The Sikh temple shooting that left six worshipers dead led the nation to grapple with the familiar emotions of grief and anger. But this shooting was also greeted with a sense of resignation: Yet again.
Such mass shootings have become an all-too-common part of America culture, claiming the lives of at least 195 victims since 2003 and injuring more than 207 others. Those numbers are based, in part, on the Los Angeles Times’ growing database of the deadliest U.S. mass shootings, as well as incidents that have dominated the headlines in recent years.
It’s the fourth such rampage this year alone, following quickly on the heels of the Aurora, Colo., shooting that took place when a gunman opened fire in a movie theater last month, killing 12 and injuring 58. In April, a former student at Oikos University in Oakland, Calif., walked into a classroom and opened fire on his former classmates, killing seven and injuring three. And in June, a gunman walked into a Seattle cafe and opened fire, killing five and injuring one.
In addition to the 30 people killed in those four mass shootings, 65 people were injured.
At this rate -- it’s only August -- the U.S. could be on a sad track to reaching a regrettable new benchmark.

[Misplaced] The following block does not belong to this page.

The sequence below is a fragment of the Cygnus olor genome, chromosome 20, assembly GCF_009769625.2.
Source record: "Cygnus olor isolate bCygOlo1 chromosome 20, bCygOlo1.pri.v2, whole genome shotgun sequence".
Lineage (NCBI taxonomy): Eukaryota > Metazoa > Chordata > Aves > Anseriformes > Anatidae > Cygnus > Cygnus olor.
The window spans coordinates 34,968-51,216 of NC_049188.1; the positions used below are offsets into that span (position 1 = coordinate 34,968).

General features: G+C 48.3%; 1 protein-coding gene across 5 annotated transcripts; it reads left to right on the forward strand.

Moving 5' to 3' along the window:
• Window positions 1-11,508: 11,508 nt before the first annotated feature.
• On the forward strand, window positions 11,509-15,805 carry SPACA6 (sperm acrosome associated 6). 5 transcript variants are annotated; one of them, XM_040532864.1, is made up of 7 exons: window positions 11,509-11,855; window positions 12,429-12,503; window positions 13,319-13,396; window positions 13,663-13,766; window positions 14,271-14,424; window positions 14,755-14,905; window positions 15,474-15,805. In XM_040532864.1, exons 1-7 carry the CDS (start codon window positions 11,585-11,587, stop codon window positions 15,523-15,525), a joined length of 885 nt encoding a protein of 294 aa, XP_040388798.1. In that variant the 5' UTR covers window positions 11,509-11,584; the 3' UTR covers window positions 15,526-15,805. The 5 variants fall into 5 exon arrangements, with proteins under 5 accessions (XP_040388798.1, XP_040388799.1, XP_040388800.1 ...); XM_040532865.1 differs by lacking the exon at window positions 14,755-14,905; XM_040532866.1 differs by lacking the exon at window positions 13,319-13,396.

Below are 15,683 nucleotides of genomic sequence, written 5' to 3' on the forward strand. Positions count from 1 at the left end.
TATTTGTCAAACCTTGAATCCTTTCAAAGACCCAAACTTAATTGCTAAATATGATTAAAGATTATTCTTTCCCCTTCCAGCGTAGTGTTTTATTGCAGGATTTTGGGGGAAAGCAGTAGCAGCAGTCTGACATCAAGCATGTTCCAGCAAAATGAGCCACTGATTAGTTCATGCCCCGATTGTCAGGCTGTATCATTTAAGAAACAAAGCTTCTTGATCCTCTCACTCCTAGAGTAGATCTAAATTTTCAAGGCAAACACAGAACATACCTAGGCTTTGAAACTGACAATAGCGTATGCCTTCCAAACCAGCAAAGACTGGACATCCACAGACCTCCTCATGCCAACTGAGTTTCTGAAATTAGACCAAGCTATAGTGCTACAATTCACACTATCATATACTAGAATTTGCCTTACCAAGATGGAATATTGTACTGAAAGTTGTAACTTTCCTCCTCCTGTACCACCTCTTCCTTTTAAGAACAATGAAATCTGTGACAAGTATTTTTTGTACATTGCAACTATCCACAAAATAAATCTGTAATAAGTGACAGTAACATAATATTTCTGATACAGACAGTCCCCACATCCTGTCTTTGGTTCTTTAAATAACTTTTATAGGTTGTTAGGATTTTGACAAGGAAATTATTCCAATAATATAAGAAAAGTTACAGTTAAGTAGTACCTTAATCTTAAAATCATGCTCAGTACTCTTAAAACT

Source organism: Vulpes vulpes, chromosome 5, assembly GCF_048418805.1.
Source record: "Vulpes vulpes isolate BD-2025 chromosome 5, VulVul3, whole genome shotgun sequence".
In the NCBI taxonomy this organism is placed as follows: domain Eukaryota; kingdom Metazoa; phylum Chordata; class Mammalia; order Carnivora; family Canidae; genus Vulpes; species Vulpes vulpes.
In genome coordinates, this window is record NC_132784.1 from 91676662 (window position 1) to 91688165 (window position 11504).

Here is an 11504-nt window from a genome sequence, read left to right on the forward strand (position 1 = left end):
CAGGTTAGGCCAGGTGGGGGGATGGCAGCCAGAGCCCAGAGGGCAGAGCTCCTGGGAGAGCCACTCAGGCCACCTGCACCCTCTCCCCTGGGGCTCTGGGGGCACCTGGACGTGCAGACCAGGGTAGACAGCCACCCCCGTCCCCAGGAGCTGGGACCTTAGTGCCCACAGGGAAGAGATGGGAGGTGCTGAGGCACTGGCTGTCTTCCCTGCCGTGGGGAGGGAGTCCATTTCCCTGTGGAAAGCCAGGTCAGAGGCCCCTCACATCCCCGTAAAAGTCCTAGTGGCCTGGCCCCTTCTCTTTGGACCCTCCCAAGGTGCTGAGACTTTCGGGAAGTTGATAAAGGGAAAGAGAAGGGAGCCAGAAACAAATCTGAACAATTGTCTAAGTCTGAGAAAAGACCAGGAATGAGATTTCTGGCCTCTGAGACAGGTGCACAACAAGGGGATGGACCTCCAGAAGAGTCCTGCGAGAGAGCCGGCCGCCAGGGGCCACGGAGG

At least 34 people were killed and 38 injured over the course of three mass shootings in 2009, the year that included the Fort Hood rampage. Two years before that, at least 51 people were killed and 33 injured in three mass shootings, including the notorious Virginia Tech shooting.
Something to keep in mind: Calculating data about mass shootings in America is difficult, in part, because there is no single definition of a mass shooting.
Generally, that horrific label is placed on an incident in which a gunman opens fire in a public place -- regardless of whether that person was targeting specific victims, or strangers who happen to be in the wrong place at the wrong time. By contrast, that label is less likely to be used in cases where the assailant knows his or her victims intimately, such as in a case involving domestic violence.
Still other experts calculate mass shootings as any shooting that involves multiple victims -- even if there are no fatalities.
The Brady Campaign to Prevent Gun Violence, outspoken advocates for what it calls sensible federal and state gun laws, for example, keeps a running tally of “mass shootings” on its website. That tally includes a shooting in Alabama last month in which a gunman opened fire outside a bar, leading to a melee that left 17 people with injuries, including some gunshot wounds, but no fatalities.